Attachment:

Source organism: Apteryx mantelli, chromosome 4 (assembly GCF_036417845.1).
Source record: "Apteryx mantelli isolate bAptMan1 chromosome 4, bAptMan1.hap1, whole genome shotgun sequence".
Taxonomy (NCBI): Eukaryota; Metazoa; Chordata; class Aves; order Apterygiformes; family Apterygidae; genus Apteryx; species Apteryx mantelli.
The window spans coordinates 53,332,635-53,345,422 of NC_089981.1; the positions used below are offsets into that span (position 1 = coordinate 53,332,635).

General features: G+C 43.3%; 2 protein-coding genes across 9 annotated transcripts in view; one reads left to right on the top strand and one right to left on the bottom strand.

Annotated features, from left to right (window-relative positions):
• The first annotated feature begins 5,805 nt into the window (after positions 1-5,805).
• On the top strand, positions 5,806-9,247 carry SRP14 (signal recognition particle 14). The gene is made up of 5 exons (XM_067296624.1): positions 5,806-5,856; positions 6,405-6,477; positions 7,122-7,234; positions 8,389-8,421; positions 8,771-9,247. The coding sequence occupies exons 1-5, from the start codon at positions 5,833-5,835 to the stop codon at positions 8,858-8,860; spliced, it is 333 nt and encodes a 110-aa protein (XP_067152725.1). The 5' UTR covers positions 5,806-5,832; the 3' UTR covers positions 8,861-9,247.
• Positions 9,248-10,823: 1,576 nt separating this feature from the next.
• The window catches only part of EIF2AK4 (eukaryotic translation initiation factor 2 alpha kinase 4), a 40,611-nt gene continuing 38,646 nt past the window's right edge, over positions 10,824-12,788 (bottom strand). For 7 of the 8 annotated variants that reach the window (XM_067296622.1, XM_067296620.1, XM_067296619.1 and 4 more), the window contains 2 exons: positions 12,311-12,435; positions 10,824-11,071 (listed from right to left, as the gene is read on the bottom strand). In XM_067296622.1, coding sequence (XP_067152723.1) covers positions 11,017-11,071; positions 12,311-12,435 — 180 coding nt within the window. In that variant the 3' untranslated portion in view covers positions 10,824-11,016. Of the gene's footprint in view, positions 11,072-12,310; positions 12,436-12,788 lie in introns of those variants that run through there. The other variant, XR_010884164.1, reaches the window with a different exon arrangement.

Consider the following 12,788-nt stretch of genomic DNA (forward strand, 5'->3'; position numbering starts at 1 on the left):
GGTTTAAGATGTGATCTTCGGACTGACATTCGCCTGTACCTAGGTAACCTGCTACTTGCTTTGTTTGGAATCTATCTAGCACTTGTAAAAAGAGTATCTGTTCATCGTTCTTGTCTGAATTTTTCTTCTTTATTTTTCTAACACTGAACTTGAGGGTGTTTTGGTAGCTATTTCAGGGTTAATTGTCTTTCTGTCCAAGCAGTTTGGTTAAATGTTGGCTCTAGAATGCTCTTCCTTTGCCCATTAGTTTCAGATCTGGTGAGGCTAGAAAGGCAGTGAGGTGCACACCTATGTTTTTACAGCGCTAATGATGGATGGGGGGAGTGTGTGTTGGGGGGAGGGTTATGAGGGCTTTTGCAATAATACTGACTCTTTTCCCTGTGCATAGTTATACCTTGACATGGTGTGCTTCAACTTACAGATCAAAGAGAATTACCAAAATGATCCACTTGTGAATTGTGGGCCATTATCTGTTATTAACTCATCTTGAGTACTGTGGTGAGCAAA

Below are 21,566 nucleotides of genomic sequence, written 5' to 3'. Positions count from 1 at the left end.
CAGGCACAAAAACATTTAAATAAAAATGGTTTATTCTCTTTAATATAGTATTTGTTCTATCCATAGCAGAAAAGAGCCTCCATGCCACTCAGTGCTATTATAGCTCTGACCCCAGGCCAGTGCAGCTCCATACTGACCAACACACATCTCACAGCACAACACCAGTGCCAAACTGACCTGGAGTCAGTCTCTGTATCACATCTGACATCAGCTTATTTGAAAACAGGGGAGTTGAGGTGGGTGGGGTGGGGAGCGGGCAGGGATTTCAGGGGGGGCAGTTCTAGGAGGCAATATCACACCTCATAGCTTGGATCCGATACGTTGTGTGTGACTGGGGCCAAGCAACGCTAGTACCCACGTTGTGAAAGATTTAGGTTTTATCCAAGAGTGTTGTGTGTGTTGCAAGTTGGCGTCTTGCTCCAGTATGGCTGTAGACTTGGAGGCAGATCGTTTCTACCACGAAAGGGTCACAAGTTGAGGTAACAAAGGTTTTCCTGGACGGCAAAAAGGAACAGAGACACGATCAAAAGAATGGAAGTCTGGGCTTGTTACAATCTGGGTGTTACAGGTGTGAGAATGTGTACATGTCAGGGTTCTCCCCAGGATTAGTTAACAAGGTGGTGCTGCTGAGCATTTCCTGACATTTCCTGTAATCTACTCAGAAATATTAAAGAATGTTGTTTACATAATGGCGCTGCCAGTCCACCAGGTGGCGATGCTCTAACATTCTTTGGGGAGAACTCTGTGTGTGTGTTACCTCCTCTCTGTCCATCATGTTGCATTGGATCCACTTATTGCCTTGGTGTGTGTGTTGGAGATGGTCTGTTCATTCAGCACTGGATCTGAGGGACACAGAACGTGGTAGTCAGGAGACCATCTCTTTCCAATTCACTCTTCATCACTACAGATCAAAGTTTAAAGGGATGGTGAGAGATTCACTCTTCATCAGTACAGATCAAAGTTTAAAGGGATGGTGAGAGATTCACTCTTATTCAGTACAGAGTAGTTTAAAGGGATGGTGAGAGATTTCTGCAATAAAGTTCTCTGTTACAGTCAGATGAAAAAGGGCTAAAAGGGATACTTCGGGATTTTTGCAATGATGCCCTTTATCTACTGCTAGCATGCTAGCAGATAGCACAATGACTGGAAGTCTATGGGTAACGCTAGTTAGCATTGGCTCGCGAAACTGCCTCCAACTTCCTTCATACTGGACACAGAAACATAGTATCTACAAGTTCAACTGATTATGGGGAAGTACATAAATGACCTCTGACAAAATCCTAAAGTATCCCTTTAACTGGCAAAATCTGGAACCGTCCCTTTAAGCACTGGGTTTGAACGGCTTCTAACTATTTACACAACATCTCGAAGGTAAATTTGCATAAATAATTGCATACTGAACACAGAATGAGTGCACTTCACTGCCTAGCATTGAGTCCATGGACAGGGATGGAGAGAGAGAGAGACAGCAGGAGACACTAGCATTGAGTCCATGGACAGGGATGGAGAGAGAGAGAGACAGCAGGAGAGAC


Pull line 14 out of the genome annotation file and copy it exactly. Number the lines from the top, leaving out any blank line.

CAGGCACAAAAACATTTAAATAAAAATGGTTTATTCTCTTTAATATAGTATTTGTTCTATCCATAGCAGAAAAGAGCCTCCATGCCACTCAGTGCTATTATAGCTCTGACCCCAGGCCAGTGCAGCTCCATACTGACCAACACACATCTCACAGCACAACACCAGTGCCAAACTGACCTGGAGTCAGTCTCTGTATCACATCTGACATCAGCTTATTTGAAAACAGGGGAGTTGAGGTGGGTGGGGTGGGGAGCGGGCAGGGATTTCAGGGGGGGCAGTTCTAGGAGGCAATATCACACCTCATAGCTTGGATCCGATACGTTGTGTGTGACTGGGGCCAAGCAACGCTAGTACCCACGTTGTGAAAGATTTAGGTTTTATCCAAGAGTGTTGTGTGTGTTGCAAGTTGGCGTCTTGCTCCAGTATGGCTGTAGACTTGGAGGCAGATCGTTTCTACCACGAAAGGGTCACAAGTTGAGGTAACAAAGGTTTTCCTGGACGGCAAAAAGGAACAGAGACACGATCAAAAGAATGGAAGTCTGGGCTTGTTACAATCTGGGTGTTACAGGTGTGAGAATGTGTACATGTCAGGGTTCTCCCCAGGATTAGTTAACAAGGTGGTGCTGCTGAGCATTTCCTGACATTTCCTGTAATCTACTCAGAAATATTAAAGAATGTTGTTTACATAATGGCGCTGCCAGTCCACCAGGTGGCGATGCTCTAACATTCTTTGGGGAGAACTCTGTGTGTGTGTTACCTCCTCTCTGTCCATCATGTTGCATTGGATCCACTTATTGCCTTGGTGTGTGTGTTGGAGATGGTCTGTTCATTCAGCACTGGATCTGAGGGACACAGAACGTGGTAGTCAGGAGACCATCTCTTTCCAATTCACTCTTCATCACTACAGATCAAAGTTTAAAGGGATGGTGAGAGATTCACTCTTCATCAGTACAGATCAAAGTTTAAAGGGATGGTGAGAGATTCACTCTTATTCAGTACAGAGTAGTTTAAAGGGATGGTGAGAGATTTCTGCAATAAAGTTCTCTGTTACAGTCAGATGAAAAAGGGCTAAAAGGGATACTTCGGGATTTTTGCAATGATGCCCTTTATCTACTGCTAGCATGCTAGCAGATAGCACAATGACTGGAAGTCTATGGGTAACGCTAGTTAGCATTGGCTCGCGAAACTGCCTCCAACTTCCTTCATACTGGACACAGAAACATAGTATCTACAAGTTCAACTGATTATGGGGAAGTACATAAATGACCTCTGACAAAATCCTAAAGTATCCCTTTAACTGGCAAAATCTGGAACCGTCCCTTTAAGCACTGGGTTTGAACGGCTTCTAACTATTTACACAACATCTCGAAGGTAAATTTGCATAAATAATTGCATACTGAACACAGAATGAGTGCACTTCACTGCCTAGCATTGAGTCCATGGACAGGGATGGAGAGAGAGAGAGACAGCAGGAGACACTAGCATTGAGTCCATGGACAGGGATGGAGAGAGAGAGAGACAGCAGGAGAGAC